Verizon’s “Six Strikes” Anti-Piracy Measures Unveiled
(TORRENT FREAK) During the coming weeks the controversial “six-strikes” anti-piracy system will kick off in the U.S. While none of the participating ISPs have officially announced how they will handle repeat infringers, TorrentFreak has obtained a copy of Verizon’s full policy. Among other things, offenders will have to watch a video about the consequences of online piracy, before their speeds are reduced to 256kbps. Also worth mentioning is that the copyright alert system will also apply to business customers.
In 2011 the MPAA and RIAA teamed up with five major Internet providers in the United States to launch the Center for Copyright Information (CCI).
The parties agreed to implement a system through which subscribers are warned that their copyright infringements have been monitored by rights-holders. After several warnings ISPs may then take a variety of repressive measures against alleged infringers.
After more than a year of delays the plan will officially roll out in the first weeks of this year.
One of the ISPs taking part is Verizon. Previously, the ISP made some remarks about the various punishments it would hand out to subscribers but in common with other participating providers the company has not yet announced the full details. Today, we can do this for them.
TorrentFreak has obtained a complete overview of how Verizon’s alert scheme will work and details of the mitigation measures they intend to put in place. The document is stored on Verizon’s web server but due to its placement is currently unfindable using Google.
When the IP-address of a Verizon customer is caught sharing copyrighted works on BitTorrent, the responsible account holder will first get two notification alerts. These inform the customer about the alleged copyright infringements and also explain how file-sharing software can be removed from their computer.
Alert 1 and 2
“Are delivered by email and automatic voicemail to the telephone number we have on file for you. Notify you that one or more copyright owners have reported that they believe your account has been involved in possible copyright infringement activity.”
“Provide a link to information on how to check to see if file sharing software is operating on your computer (and how to remove it) and tell you where to find information on obtaining content legally.”
If more infringements are found after the first two alerts then the account holder is moved on to the acknowledgment phase where “popups” appear on-screen. Customers will have to acknowledge that they received the new alert and will be instructed to watch a video about the consequences of online piracy.
Alert 3 and 4
“Redirect your browser to a special web page where you can review and acknowledge receiving the alerts. Provide a short video about copyright law and the consequences of copyright infringement.”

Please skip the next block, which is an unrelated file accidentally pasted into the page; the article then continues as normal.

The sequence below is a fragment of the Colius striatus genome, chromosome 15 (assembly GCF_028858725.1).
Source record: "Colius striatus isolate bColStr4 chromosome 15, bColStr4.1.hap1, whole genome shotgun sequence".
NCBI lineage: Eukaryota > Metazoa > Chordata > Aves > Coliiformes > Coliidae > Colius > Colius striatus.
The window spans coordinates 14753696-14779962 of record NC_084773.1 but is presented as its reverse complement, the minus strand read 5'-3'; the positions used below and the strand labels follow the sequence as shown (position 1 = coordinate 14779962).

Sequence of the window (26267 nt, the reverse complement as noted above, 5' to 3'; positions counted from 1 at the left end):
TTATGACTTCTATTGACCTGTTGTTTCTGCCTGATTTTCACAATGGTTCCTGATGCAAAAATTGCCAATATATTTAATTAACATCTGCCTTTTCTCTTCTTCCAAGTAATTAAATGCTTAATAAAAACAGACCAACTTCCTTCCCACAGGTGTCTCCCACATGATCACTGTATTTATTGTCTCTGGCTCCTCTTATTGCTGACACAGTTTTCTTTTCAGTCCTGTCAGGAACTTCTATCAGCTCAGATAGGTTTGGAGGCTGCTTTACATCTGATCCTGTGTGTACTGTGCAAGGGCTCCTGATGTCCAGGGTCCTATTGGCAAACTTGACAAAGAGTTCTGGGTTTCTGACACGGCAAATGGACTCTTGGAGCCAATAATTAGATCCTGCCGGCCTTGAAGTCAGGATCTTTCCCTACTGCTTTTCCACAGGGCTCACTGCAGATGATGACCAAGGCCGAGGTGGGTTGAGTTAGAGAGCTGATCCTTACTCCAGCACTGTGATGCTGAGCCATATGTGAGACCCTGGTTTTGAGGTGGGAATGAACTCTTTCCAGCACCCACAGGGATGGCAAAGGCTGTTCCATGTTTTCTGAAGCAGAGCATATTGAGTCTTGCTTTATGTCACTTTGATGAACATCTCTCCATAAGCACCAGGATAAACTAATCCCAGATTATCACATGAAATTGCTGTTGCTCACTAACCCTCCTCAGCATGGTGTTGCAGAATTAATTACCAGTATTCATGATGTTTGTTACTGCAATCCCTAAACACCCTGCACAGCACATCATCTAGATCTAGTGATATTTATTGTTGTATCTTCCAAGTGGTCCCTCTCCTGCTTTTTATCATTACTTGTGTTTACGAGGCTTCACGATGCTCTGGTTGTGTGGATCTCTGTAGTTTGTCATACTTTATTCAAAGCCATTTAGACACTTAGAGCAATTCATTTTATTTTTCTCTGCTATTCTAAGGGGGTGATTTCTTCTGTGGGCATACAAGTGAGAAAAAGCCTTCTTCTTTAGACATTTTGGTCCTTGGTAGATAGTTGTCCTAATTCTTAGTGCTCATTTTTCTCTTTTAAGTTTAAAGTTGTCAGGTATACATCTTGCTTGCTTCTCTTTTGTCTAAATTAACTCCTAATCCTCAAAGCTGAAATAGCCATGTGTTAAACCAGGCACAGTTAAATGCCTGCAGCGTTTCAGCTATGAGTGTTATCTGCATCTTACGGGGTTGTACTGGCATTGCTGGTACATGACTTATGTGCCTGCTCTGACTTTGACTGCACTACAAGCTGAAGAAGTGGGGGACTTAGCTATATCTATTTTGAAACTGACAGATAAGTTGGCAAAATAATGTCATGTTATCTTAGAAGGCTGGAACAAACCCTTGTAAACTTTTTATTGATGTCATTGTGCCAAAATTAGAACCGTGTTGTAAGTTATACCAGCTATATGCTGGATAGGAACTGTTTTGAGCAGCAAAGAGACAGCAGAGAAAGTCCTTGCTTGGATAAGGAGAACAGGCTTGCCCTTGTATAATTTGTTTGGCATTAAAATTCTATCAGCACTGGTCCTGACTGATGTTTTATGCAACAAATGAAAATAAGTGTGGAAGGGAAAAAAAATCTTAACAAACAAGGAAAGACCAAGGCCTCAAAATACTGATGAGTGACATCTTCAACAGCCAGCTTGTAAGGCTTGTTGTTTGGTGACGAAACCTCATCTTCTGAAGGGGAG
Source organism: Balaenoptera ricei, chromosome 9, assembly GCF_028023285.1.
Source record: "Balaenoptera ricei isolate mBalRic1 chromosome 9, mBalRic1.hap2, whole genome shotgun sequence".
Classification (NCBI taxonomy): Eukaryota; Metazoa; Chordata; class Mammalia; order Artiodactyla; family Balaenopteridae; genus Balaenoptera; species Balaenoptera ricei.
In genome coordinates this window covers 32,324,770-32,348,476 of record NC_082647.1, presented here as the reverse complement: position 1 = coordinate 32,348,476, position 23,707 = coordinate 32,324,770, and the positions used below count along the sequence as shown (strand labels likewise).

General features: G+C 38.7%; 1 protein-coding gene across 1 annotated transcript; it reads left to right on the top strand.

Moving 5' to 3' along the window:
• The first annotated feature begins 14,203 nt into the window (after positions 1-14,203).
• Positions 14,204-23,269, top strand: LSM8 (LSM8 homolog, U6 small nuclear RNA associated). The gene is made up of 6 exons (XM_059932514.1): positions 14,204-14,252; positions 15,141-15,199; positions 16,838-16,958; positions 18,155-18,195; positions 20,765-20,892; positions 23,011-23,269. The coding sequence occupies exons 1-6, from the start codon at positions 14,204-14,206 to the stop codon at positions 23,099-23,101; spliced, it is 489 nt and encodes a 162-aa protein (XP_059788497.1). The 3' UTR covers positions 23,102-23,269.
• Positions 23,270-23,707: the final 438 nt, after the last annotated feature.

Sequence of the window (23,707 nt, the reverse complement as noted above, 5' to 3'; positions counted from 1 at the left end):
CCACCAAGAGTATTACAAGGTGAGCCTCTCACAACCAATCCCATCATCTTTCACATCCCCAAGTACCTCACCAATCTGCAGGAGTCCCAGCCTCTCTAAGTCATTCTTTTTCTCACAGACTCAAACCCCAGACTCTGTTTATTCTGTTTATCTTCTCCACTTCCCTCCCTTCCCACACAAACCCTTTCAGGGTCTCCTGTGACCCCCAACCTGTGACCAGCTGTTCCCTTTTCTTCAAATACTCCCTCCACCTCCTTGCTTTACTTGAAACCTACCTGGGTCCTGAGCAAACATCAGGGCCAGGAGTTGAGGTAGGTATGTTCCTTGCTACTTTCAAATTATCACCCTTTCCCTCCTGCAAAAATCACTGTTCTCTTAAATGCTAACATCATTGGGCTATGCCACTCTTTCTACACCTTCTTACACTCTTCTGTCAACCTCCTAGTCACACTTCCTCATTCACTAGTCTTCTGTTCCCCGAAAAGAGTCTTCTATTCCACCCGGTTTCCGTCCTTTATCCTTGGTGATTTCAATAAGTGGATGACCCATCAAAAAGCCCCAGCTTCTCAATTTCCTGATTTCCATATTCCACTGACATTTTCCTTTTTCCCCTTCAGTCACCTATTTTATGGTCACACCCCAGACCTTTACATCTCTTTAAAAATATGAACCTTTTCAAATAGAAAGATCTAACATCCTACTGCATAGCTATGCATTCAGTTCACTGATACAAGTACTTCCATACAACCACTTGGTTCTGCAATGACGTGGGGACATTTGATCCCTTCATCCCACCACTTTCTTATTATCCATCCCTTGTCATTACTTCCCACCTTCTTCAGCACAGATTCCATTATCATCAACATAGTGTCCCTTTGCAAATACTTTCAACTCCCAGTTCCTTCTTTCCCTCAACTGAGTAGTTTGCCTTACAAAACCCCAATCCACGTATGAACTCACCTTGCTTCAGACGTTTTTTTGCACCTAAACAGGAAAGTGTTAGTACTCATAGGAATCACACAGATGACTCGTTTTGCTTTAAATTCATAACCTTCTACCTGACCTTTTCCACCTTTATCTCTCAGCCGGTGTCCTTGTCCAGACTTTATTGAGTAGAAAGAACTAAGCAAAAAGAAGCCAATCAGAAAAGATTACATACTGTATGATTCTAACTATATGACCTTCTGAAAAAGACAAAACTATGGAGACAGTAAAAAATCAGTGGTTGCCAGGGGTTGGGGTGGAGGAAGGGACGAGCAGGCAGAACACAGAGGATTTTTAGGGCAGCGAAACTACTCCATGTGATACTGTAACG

“Require you to click on an “acknowledgement” button before you will be able to freely browse the Internet. Clicking the acknowledgement button does not require you to admit that you or anyone else actually engaged in any infringing activity, only that you have received the alert.”
If the infringements continue after the fourth alert the subscriber will move on to the mitigation phase. Here, the customer can either ask for a review by the American Arbitration Association or undergo a temporary speed reduction to 256kbps.
Alert 5 and 6
“Redirect your browser to a special web page where you will be given several options. You can: Agree to an immediate temporary (2 or 3 day) reduction in the speed of your Internet access service to 256kbps (a little faster than typical dial-up speed); Agree to the same temporary (2 or 3 day) speed reduction but delay it for a period of 14 days; or Ask for a review of the validity of your alerts by the American Arbitration Association.”
If more infringements are found after the sixth alert “nothing” will happen. The user will receive no more alerts and can continue using his or her Internet connection at full speed.
However – and this is not mentioned by Verizon – the MPAA and RIAA may obtain the IP-addresses of such repeat infringers in order to take legal action against them. While the ISPs will not voluntarily share the name and address linked to the IP-address, they can obtain a subpoena to demand this information from the provider.
The potential for copyright holders to use the alert system as solid evidence gathering for lawsuits remains one of the most problematic aspects of the six-strikes scheme.
Finally, TorrentFreak also confirmed that the alerts outlined above will also apply to business customers. This means that coffee shops and other small businesses will have to be very careful over who they allow on their company networks. It could mean the end of free WiFi in many places.
Aside from Verizon we previously received some details on the measures AT&T and Time Warner Cable will take.
Leaked AT&T documents showed that they will block users’ access to some of the most frequently-visited websites on the Internet, until they complete a copyright course. Time Warner Cable will temporarily interrupt people’s ability to browse the Internet.
It’s expected that the two remaining providers, Cablevison and Comcast, will take similar measures. None of the ISPs will permanently disconnect repeat infringers as part of the plan.